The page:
I promised myself that I wouldn’t do this. The winter vacation period is supposed to be a much needed break after what is a very long, and at least for myself, very stressful, term. I wanted to clear my head of all thoughts of university and the Guild, yet the university have been seemingly determined to ensure that this cannot be the case. After spending a considerable amount of time dwelling on the subject, I have decided that I can no longer stay silent.
Earlier this term I made what was a difficult decision to stand up to our university and join students occupying the Senate Chamber in Aston Webb. (You can read more about my reasons for doing so in my last blog post).
As a result, the University already attempted to hit me and another student, Simon Furse, with costs of up £25k in legal fees. These were only dropped on the condition that the court proceedings were swift and concluded in one day. The judge felt we had had insufficient time to prepare a case and was willing to adjourn proceedings for a day in order for us to seek more legal advice, but we could not take up his offer for fear of the exorbitant personal costs we would face. Thus this was a tactic which prevented us form putting the best case forward in opposition to the injunction and possession order.
Not satisfied with forcefully evicting the occupation with university security, bailiffs and police, threatening those inside with arrest, now once again, the University are employing tactics which are designed to prevent students from standing up to them. They are currently attempting disciplinary action against me and a number of other students that could lead to our expulsion. They tried to make students attend interviews out of term time, and thus away from the eyes of students and staff and at a time when they would feel most isolated.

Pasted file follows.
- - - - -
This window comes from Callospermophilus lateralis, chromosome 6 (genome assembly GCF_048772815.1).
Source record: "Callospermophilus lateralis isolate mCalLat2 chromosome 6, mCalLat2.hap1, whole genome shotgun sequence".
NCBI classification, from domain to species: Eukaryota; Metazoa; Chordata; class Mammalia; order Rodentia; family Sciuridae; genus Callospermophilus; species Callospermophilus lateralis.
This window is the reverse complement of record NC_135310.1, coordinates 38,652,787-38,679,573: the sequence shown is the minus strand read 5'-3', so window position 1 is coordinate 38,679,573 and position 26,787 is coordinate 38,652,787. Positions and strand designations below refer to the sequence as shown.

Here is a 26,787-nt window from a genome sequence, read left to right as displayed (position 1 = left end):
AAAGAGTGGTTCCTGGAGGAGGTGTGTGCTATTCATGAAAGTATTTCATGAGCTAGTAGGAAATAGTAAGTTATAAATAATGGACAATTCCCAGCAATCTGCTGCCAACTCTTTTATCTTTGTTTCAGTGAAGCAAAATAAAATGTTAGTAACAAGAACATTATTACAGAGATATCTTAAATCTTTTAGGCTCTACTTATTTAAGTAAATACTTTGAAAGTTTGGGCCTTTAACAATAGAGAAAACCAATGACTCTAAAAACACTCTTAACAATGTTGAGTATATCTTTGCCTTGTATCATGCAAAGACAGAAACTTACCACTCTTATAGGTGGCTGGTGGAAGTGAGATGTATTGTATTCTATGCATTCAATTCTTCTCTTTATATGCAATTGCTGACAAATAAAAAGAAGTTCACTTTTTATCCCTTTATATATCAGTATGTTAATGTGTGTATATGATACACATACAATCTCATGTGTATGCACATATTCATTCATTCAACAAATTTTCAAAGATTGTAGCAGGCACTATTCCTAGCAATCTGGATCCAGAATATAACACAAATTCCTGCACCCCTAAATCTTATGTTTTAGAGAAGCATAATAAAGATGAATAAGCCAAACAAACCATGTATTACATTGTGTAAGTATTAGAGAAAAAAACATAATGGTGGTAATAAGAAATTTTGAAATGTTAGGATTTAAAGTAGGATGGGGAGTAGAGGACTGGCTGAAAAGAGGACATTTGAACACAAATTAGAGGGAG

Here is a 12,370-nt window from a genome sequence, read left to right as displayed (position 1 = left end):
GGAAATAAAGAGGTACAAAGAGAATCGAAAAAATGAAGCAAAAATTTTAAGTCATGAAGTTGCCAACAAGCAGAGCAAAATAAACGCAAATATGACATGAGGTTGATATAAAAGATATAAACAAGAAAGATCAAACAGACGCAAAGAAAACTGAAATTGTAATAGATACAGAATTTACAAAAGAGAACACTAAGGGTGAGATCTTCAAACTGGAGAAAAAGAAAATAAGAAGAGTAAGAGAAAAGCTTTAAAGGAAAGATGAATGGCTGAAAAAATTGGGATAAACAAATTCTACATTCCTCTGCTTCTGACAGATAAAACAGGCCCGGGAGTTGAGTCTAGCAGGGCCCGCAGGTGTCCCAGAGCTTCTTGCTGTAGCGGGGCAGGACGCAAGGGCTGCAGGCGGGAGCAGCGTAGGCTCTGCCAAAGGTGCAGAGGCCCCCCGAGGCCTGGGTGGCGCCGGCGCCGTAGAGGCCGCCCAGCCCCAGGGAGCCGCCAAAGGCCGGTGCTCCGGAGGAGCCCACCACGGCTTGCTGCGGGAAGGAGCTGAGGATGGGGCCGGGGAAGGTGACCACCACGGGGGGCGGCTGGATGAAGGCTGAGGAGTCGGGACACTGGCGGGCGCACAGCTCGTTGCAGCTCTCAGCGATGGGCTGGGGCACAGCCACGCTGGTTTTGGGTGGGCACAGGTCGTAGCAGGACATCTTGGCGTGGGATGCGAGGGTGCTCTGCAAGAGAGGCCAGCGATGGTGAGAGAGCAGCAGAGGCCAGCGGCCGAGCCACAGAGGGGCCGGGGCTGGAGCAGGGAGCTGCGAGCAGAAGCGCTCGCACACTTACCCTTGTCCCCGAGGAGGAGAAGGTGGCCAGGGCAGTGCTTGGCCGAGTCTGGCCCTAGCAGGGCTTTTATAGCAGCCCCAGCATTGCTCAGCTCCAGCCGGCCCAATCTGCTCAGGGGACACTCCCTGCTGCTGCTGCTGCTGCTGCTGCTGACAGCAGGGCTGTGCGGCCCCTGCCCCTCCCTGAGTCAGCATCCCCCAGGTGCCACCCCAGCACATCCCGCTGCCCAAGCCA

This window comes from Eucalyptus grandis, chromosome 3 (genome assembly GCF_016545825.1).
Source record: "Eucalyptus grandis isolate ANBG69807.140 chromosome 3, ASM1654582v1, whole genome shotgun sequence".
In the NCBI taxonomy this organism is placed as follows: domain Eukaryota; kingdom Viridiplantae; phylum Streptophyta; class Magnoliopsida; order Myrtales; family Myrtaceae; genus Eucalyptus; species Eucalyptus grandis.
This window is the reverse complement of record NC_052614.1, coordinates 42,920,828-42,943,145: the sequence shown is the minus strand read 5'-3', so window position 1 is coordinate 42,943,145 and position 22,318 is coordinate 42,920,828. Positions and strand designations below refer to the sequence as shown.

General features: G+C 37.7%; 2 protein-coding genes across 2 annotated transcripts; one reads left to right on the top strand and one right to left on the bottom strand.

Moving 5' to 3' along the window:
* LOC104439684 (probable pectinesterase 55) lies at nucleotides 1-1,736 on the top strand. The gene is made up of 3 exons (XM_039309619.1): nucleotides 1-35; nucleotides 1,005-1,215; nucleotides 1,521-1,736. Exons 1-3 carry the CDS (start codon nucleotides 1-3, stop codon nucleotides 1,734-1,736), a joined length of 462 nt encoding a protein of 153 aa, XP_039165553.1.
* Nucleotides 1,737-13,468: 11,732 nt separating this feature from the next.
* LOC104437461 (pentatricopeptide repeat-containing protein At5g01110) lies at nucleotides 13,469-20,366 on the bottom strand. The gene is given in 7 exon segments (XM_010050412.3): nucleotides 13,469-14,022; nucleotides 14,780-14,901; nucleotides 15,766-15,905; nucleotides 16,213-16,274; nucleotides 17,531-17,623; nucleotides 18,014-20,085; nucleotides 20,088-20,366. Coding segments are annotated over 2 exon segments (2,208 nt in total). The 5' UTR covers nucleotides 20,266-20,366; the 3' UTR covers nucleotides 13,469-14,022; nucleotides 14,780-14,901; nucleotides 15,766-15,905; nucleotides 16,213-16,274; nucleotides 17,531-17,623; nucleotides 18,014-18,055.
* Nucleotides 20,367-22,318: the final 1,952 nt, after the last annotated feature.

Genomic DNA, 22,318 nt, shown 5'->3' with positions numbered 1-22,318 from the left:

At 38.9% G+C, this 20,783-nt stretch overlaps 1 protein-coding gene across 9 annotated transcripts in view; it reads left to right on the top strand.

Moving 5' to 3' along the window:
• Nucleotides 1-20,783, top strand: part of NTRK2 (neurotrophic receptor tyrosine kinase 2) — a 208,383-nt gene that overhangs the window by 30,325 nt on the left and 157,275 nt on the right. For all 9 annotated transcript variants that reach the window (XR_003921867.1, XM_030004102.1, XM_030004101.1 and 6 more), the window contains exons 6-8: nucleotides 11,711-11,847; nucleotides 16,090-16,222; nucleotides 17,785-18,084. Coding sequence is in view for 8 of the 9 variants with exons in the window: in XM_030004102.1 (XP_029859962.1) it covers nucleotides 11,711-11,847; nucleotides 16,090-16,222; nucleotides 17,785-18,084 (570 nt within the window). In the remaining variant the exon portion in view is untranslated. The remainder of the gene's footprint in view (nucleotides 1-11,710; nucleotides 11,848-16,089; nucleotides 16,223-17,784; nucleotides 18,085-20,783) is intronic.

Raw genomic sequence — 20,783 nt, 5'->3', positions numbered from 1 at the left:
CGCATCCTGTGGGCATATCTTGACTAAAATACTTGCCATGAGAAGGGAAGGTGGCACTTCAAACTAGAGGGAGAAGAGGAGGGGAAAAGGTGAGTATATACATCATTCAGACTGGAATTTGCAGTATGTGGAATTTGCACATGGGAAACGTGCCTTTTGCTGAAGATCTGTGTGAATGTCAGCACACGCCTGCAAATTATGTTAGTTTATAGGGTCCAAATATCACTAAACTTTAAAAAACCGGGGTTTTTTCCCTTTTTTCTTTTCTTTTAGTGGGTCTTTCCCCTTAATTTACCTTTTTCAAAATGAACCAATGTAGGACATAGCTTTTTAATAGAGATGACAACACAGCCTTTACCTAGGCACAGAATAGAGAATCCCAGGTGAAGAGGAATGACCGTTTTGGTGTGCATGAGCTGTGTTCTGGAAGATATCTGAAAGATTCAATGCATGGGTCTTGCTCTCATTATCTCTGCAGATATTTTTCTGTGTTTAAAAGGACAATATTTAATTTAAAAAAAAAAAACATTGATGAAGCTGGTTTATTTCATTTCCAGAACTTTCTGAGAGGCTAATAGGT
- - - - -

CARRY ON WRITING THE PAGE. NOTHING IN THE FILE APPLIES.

In addition, senior management have written to the Guild about my conduct. Some of the points of issue included such ridiculousness as the fact that the occupation continued after I had left and that I did not try to stop it. It is also alleged that I have breached the Officer Code of Conduct as a result of having broken the law, despite the fact that I have not been arrested or charged, let alone convicted. The last time I checked, it required a court of law to prove this, not university senior managers, however much they would like this privilege.
I want to make it clear that I would like these proceedings to be as open as possible. I have nothing to hide and I wish to convince the wider university that my actions were reasonable. The university have not yet given me proper details of their case against me so I cannot yet publicly write my defence case. I think all staff and students have the right to know what is going on and I hope in time I will be able to update you all.
I would like to thank everyone who has supported me and the other students facing disciplinaries during this difficult time. I would encourage everyone to read UCU’s statement where they offer their solidarity, for which I must thank them wholeheartedly.
I want to finish by saying that I believe that we have a cause that is worth fighting for and no amount of university threats or intimidation will stop students and university workers from working together in closer unity to achieve what have become widely accepted as reasonable demands.
Next term will see students from up and down the country converge on Birmingham to discuss where the student movement goes next and to protest against the regressive actions currently taking place. You can read the call out here and see the facebook event here. I genuinely believe that we are witnessing the biggest resurgence that the student movement has seen since 2010 and am very proud to have played even a very small part in this, despite the additional personal pressure the last term has placed on me and the uncertain future I now face.